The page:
Strangled, hanged, burnt or boiled alive, and drowned: the fate of witches
Of course, English attitudes to witchcraft during the Tudor era were always less extreme than those of Europeans. Indeed, under the right circumstances, the British witch could occasionally become an acceptable – if not quite respectable – member of society. Acceptance was not universal, however, and those who attracted the attention of the witchfinder – or even the Inquisition under Mary I’s reign – often ended up on trial for their lives.
Happily, many of these ‘witches’ escaped conviction, since most English tests tended to favour the accused. One common test was ‘swimming the witch’; in a village pond test, the guilty floated and the innocent sank (and were pulled to safety, one hopes). Another test was to weigh the accused against the Bible; if the Bible was heavier, she was clearly a witch. The unfortunate few convicted by such bizarre methods were generally spared the flames. Whereas the Europeans burnt or even boiled their witches alive – occasionally strangling them beforehand as an act of mercy – the more usual sentence for a British witch was death by hanging.
All witches were equal under Tudor law, it seemed, but some were more equal than others. Particularly perhaps if they were male. Indeed, it was not until after James I came to the throne in 1603, with his treatise Daemonologie and his fear of the supernatural, that the witch-hunting craze in England really took off.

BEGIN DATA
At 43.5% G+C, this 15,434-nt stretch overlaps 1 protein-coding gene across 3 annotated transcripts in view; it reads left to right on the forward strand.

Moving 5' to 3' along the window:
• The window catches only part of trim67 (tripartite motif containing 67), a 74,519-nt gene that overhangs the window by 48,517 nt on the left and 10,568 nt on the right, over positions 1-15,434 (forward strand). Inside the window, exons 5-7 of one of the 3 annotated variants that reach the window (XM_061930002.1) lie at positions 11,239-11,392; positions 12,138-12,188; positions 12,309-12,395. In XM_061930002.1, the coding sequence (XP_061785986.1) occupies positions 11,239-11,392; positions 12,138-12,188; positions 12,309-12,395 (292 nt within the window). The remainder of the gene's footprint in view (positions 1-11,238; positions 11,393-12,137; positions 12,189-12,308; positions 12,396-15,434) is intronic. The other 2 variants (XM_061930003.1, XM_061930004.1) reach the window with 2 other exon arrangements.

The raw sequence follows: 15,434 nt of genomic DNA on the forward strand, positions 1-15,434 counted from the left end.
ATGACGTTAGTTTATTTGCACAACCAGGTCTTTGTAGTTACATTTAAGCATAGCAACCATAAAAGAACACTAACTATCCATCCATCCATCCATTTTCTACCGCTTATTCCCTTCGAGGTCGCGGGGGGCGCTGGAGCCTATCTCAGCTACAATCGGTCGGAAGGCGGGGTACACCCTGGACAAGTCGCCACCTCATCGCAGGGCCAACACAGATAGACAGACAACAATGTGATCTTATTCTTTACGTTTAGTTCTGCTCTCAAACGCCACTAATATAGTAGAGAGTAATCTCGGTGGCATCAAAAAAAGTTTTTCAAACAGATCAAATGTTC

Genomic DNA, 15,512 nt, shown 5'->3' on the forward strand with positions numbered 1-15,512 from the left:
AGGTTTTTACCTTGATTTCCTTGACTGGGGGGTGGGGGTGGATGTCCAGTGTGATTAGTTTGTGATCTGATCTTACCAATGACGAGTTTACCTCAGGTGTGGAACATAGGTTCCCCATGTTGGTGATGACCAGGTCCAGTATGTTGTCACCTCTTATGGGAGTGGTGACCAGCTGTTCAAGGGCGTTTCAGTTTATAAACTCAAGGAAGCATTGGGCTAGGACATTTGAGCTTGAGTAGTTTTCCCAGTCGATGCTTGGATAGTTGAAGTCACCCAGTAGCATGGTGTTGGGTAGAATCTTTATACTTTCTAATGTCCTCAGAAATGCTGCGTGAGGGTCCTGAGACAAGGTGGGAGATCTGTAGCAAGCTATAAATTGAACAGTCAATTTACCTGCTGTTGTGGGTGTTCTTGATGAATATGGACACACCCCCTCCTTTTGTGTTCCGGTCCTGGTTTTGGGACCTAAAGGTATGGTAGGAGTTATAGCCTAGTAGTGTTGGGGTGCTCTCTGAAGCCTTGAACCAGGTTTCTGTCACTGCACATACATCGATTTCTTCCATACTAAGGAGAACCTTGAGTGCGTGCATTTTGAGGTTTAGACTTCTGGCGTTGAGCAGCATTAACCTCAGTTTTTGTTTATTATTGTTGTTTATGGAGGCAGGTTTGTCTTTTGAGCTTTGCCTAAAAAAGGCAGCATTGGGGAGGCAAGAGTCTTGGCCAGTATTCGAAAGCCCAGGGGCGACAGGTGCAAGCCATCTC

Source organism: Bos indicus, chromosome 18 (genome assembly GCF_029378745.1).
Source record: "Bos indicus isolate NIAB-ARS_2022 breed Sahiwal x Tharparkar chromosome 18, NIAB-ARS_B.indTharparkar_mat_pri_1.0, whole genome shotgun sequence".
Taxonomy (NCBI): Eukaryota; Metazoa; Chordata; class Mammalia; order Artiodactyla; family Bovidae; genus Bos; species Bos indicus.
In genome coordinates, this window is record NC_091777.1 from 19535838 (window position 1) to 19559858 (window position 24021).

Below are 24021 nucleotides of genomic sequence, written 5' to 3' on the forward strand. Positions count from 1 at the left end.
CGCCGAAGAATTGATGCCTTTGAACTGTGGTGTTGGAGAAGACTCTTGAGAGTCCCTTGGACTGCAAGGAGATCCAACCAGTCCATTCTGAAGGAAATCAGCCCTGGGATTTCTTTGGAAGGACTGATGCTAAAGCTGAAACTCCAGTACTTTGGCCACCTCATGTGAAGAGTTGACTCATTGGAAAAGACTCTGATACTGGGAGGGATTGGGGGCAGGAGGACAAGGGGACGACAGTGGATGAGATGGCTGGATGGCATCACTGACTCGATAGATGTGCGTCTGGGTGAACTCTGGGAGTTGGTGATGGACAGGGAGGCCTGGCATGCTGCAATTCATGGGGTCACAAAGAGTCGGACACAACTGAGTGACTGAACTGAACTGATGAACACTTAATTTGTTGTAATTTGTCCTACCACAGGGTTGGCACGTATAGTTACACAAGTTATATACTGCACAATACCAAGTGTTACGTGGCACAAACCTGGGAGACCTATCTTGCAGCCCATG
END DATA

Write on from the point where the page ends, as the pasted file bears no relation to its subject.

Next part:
So this Halloween, while trick-or-treating with the kids, spare a thought for those unfortunate women accused of witchcraft in earlier centuries, whose fate was often sealed by nothing more sinister than a birthmark where the Devil was thought to have suckled ...
NB. A longer version of this article appeared at History Today in August 2012.
|WARNING: Witches are variously depicted as hanged, burnt alive and 'floated' in WITCHSTRUCK.|
WITCHSTRUCK is now available in the USA.